Lost in Space is no stranger to cliffhanger endings, and once again this year, the finale of season 2 finds most of the principal characters in dramatic limbo. In addition to the children of the Resolute failing to reach Alpha Centauri and being “lost in space” once again, the Robinson parents and Don West have no idea how to catch up or where their kids actually are. Somehow we have to account for Dr. Smith’s whereabouts as well since it appears her sacrifice may not have as been as permanent as her floating, shattered helmet would indicate. There’s even quite a bit of speculation surrounding the fate of the Fortuna and the planet where the kids ended up. We can only guess at what’s truly going on, but here’s what we know.
First of all, although we still don’t fully comprehend the connection between Will and his Robot, Lost in Space season 2’s final moments prove that he does not have any sort of special status with the robot race overall. However, the decision to heal Scarecrow by returning him to his designated glyph on the planetary pylon ring did win over the abused former Resolute pilot enough that he sacrificed himself to slow down the advance of his race’s vengeful army. As Penny said, “Maybe one is an anomaly, but two? Maybe it’s the start of something big.” Will may not be able to command the total obedience of robot-kind, but he definitely has some sort of persuasive knack on top of his mental connection.
But what was the ring around both planets’ equators for? There’s not much to go on, but based on Scarecrow’s need to return to a specific symbol that appeared on his own armor seems to indicate he had to “recharge” at a distinct location, perhaps his “home” of sorts. The army that sprung forth upon his return gave the impression that the ring is the nest, if you will, of the entire robot race, which spans the local system and perhaps beyond. Although we don’t have or need an explanation of how the planetary weather has been manipulated to produce regularly occurring lightning storms, the whole phenomenon fits with the idea that robots congregate to gather energy and maintain community.
Scarecrow wasn’t the only one buying time to allow the kids to escape either; Dr. Smith appeared to move at least a few wires out of the way of the not-so-frozen robot soldiers to delay their release. Maureen couldn’t help but be surprised that Smith would put herself in harm’s way, and we saw the duplicitous doctor moments before trying to leave on the Jupiter 8 alone with the Robot. Smith told Maureen that Will’s Robot only needed to say one word to convince her to end her self-centered ways, and that word was “family.” But was there perhaps more to that exchange before Smith gave up the ruse of fixing carbon dioxide scrubbers on the children’s escape vehicle?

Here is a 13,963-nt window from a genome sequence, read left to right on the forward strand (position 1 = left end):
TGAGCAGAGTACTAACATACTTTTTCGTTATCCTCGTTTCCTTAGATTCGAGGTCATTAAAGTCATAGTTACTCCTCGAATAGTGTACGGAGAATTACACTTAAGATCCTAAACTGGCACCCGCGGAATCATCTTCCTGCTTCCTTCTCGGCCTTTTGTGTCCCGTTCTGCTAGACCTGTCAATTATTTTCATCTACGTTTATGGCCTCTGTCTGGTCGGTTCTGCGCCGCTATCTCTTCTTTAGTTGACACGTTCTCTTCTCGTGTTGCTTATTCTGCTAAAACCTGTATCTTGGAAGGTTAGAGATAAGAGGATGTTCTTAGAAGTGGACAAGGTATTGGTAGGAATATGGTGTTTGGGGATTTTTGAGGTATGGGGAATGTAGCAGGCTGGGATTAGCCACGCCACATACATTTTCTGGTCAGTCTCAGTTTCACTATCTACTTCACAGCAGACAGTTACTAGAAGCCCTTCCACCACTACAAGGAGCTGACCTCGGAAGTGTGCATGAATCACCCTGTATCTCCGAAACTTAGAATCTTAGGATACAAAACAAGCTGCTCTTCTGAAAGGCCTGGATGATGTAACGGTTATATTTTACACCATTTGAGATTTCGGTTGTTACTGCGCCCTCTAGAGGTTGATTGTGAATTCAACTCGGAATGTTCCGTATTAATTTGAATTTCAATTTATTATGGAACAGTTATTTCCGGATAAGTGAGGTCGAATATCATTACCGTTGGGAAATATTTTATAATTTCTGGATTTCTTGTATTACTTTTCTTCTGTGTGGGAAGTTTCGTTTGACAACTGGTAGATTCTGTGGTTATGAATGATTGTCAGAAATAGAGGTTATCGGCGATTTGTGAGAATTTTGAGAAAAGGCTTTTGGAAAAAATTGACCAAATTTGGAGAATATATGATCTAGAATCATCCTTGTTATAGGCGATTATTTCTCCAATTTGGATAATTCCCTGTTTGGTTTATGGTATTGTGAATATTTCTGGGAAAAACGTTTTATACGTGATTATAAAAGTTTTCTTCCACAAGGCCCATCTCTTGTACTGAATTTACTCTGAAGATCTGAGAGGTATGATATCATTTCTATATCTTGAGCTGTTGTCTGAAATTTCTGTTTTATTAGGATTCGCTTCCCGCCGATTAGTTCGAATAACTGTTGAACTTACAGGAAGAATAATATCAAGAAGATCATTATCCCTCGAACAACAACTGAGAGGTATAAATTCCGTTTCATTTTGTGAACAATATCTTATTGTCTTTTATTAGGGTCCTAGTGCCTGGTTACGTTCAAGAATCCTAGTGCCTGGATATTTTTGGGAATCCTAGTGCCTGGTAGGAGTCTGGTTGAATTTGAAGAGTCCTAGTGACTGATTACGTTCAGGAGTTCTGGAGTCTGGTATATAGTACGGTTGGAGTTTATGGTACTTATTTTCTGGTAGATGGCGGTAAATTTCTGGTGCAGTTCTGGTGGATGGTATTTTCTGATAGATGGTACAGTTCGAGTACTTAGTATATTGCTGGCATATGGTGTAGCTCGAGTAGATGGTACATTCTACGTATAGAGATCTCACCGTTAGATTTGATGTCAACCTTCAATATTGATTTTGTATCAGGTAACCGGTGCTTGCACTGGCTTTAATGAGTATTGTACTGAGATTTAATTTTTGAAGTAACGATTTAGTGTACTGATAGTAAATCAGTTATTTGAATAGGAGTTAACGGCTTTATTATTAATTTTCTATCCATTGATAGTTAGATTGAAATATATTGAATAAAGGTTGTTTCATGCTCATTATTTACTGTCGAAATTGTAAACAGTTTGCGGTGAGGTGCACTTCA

On the one hand, the Robot, upon using the wormhole to escape the system, seems genuinely surprised to see an empty samples container identical to the one in which Penny, Smith, Vijay, and the professor escaped death earlier in the season, and we’re just as puzzled to see Smith’s signature scarf alongside the blue ball the doctor had picked up just after leaving the Jupiter 8. On the other hand, how could she have managed it unassisted? The simplest explanation is that she was able to duplicate the earlier effort inside the box, but it would seem the Robot would have to have brought the container onto the Jupiter 8 somehow. Its surprise would thus be related to her being missing from the container, not simply from the container’s presence.
That mystery will likely endure into Lost in Space season 3, as will the nature of what the kids found on the other side of the wormhole. Clearly, the Robot was following a human-made signal not to Alpha Centauri but to the derelict Fortuna, the ship captained by Judy Robinson’s biological father, Grant Kelly. But it’s unclear what the nature of his mission was 20 years ago and how it left his ship so far from home, presumably without the same wormhole technology later employed by the Resolute. As for the destroyed planet creating the debris field around the Fortuna and now the Jupiter 8, that story will present plenty of opportunities for next season’s adventure.
In the meantime, it’s easy to assume that because Don was able to pull Maureen and John out of the Resolute before its destruction took out the robot mothership, they’ll be able to find a way to go after the kids, whom they think went on to Alpha Centauri. However, it seems like they’d have to confront the many other ships that were headed their way, unless the Robot’s departure with the engine drew their attention away from the wreckage, whether there are human survivors or not. Could the Robinson parents acquire another wormhole engine in this system, perhaps through their newly acquired knowledge of the glyphs and the equatorial rings?
Again, speculation is the best we can do, but what fun guesswork it is! Because Netflix dropped the entirety of Lost in Space season 2 all at once, those who bingewatched out of their insatiable hunger for the adventure and intrigue that the show provides are feeling the interminable wait of the hiatus that much sooner, and fan theories are the best way to fill the time until the series returns. We’ve presented our best explanation for what we witnessed in the finale and hopefully planted the seeds for future discussion. Now all we need is news of a renewal!
Michael Ahr is a writer, reviewer, and podcaster here at Den of Geek; you can check out his work here or follow him on Twitter (@mikescifi). He co-hosts our Sci Fi Fidelity podcast and coordinates interviews for The Fourth Wall podcast.